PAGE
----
The last decade of the twentieth century brought a maturing of the new racial and ethnic communities in the United States and the emergence of diversity and multiculturalism as dominant fields of discourse in legal, educational, and cultural contexts. Immigration, Diversity, and Broadcasting in the United States, 1990—2001 is a contribution to our understanding of the web of relationships that existed at the intersection of immigration, race, ethnicity, and broadcasting in America during this period.
Professor Vibert C. Cambridge investigates and questions how broadcasting in the United States responded to the changing racial and ethnic composition of the society. What patterns could be drawn from these responses? What roles were served? What roles are currently being served? What stimulated the changing of roles?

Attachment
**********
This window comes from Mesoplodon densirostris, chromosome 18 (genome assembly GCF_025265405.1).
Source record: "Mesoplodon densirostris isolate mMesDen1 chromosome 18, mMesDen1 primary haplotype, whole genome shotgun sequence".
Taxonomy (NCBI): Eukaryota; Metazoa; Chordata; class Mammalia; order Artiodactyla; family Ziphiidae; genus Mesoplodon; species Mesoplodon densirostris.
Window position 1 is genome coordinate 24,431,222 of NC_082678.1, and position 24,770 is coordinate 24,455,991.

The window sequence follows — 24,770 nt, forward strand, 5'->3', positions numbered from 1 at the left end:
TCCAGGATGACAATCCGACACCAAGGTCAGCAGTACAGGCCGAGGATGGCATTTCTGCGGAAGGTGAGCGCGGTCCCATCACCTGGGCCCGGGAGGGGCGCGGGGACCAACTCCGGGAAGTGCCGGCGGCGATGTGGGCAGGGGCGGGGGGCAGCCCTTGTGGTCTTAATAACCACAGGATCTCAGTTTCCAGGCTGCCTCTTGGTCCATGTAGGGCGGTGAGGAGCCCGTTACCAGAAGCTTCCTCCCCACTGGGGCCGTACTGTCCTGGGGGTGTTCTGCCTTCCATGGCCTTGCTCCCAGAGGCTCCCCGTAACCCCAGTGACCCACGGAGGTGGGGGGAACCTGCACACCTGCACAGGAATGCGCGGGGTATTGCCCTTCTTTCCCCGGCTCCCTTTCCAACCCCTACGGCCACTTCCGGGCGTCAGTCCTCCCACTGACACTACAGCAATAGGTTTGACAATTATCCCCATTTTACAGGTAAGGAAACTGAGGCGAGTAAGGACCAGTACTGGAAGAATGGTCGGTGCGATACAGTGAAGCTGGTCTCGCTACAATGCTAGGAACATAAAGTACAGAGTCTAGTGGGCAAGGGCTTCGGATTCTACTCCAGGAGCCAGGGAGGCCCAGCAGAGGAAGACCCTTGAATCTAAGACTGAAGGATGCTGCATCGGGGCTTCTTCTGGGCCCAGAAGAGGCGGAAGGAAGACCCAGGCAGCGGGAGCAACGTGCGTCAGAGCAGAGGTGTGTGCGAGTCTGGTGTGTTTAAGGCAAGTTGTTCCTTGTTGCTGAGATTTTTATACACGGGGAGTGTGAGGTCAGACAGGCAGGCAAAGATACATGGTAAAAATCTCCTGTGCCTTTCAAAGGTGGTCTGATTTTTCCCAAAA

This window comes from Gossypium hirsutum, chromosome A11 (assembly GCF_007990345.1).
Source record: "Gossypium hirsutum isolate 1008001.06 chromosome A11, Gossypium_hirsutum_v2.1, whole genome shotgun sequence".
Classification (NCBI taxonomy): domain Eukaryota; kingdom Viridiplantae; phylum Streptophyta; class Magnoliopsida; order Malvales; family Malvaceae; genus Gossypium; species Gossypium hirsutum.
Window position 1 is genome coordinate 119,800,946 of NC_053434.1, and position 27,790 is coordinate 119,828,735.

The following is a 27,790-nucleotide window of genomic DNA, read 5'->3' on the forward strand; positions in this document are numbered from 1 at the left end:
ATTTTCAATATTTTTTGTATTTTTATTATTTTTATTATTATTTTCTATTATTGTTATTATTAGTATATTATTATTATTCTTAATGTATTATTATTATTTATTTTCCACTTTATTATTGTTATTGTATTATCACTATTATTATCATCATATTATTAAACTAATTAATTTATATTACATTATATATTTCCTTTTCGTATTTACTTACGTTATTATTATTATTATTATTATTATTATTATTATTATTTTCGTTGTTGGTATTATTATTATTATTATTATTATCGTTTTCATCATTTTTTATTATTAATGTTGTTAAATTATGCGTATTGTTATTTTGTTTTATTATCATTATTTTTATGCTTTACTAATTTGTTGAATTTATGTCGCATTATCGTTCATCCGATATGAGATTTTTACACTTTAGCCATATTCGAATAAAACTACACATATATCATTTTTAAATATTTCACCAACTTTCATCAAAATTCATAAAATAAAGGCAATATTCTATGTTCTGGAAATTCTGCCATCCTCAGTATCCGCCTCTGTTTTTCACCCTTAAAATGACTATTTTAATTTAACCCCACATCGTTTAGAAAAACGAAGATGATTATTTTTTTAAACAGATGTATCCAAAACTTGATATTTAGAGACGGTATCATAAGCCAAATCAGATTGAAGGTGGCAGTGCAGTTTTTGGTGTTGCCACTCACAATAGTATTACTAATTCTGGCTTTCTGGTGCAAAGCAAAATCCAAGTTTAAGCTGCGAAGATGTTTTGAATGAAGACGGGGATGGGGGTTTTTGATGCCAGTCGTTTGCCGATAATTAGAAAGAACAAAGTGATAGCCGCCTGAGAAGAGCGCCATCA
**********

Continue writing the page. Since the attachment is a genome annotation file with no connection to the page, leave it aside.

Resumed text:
Ultimately, Immigration, Diversity, and Broadcasting in the United States evaluates the performance of the American broadcasting industry. The answers to this book's core questions provide insights into how the American broadcasting industry responded to freedom, equality, diversity, information quality, social order, and solidarity at century’s end.